A native of New England, Abigail R. Kimbell has served as the 16th (and first female) chief of the US Forest Service from February 5, 2007 until 2009.
Kimbell received a bachelor’s degree in forest management from the University of Vermont in 1974. She later earned a master’s in forest engineering from Oregon State University.
She began her federal career in Oregon with the Bureau of Land Management in 1974 and joined the Forest Service as a pre-sale forester in Alaska three years later. She then worked in Oregon as a logging engineer and a district planner. Kimbell served as a district ranger on the Colville National Forest (Kettle Falls, Washington) from 1985-1988 and on the Wallowa-Whitman National Forest (La Grande, Oregon) from 1988-1991.
She was forest supervisor of the Tongass National Forest in Alaska from 1992-1997 and the Bighorn National Forest in Wyoming from 1997-1999. From 1999-2002, Kimbell was forest supervisor for the Pike and San Isabel National Forests and Comanche National Grassland (all in Colorado) as well as the Cimarron National Grassland in Kansas. In 2002, Kimbell moved to USFS headquarters to begin her post as the associate deputy chief for the National Forest System. Under her tenure, Kimbell played a role in the Healthy Forests Restoration Act of 2003, which was widely criticized by environmentalists as a give away to the timber industry. In 2003 Kimbell became the regional forester for the Northern Region (Montana).
To her numerous critics, Kimbell is known as a pro-timber placement and the person responsible for the largest reprisal action ever taken against agency whistleblowers. Under her watch as forest supervisor at the Bighorn National Forest in Wyoming, nearly half the agency’s staff was forced out during a standoff over concerns raised about USFS mismanagement, including violation of environmental laws. The controversy, which began in 1992 with Kimbell’s predecessor, included allegations of illegal timber sales and sweetheart concessions to favored timber companies; failure to meet reforestation commitments to restore habitat; and violation of wilderness protections and road construction through Native American sacred sites. In 1994, eight Bighorn employees wrote a letter to their regional forester in which they claimed that Kimbell’s predecessor had created a hostile work environment and was mismanaging the forest.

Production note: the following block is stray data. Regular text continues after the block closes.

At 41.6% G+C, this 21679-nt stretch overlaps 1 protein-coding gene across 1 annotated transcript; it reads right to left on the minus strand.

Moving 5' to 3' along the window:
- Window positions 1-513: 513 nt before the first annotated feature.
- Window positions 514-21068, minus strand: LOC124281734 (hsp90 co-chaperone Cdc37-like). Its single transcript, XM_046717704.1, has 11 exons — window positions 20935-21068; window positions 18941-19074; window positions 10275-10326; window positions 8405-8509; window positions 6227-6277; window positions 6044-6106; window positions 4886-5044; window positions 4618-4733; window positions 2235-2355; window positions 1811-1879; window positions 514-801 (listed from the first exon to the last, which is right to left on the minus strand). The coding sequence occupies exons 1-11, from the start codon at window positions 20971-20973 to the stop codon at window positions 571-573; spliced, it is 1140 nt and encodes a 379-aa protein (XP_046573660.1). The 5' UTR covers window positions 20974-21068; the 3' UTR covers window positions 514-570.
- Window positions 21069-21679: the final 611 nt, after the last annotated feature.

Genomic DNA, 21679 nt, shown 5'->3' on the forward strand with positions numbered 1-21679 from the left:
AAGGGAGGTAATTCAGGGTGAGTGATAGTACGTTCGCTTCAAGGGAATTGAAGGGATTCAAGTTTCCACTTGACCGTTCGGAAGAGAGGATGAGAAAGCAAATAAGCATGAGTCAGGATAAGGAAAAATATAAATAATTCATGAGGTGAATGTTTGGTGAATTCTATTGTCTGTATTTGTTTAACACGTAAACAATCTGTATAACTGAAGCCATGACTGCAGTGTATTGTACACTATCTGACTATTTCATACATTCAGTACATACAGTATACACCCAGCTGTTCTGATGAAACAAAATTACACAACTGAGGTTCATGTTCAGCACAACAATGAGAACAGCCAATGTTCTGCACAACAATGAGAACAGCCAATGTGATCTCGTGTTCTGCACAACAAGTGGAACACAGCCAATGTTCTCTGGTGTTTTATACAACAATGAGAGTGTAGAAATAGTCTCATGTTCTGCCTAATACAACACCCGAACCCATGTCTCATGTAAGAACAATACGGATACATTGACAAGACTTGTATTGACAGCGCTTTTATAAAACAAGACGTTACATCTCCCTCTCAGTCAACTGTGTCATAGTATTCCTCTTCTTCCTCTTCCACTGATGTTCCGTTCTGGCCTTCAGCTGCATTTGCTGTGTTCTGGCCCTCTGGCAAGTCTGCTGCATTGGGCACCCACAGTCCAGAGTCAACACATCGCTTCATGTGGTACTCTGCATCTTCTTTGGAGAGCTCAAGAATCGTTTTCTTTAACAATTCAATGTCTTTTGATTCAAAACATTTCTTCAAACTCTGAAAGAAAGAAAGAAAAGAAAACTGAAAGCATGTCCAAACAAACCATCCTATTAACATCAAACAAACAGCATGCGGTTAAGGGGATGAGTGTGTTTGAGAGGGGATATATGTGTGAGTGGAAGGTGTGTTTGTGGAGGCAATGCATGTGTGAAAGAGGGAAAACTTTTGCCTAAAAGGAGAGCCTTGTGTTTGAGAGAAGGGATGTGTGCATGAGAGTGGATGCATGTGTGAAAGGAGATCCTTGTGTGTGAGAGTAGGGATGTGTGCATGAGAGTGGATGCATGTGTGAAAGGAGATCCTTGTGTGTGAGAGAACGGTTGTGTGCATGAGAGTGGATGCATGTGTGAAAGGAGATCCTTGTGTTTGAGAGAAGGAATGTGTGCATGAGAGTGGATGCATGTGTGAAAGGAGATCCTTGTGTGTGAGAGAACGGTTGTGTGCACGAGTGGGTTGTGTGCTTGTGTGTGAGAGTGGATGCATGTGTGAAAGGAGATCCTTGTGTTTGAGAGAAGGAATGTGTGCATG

When Kimbell took office in 1997, she authored an agency reorganization that purged most of the original whistleblowers who had not yet been forced out by harassment or intimidation—in total, 30 of 44 employees who had raised concerns about mismanagement were purged from their jobs. Kimbell attributed the reorganization to necessary budgetary constraints, but in the end, the bureaucratic labor force at Bighorn increased from 74 to 108 employees between 1997 (when she took office) and 2003—and was marked by a trend of replacing environmental experts with office workers.
The Government Accountability Project (GAP) represented eight of the fired employees in a Whistleblower Protection Act lawsuit, and in 2003, after a prolonged investigation, the US Office of Special Counsel (OSC) announced that the act had been violated. The agency agreed to corrective action, including a $200,000 payment for damages, divided among the eight claimants and charges brought against the employees by Kimbell were dropped.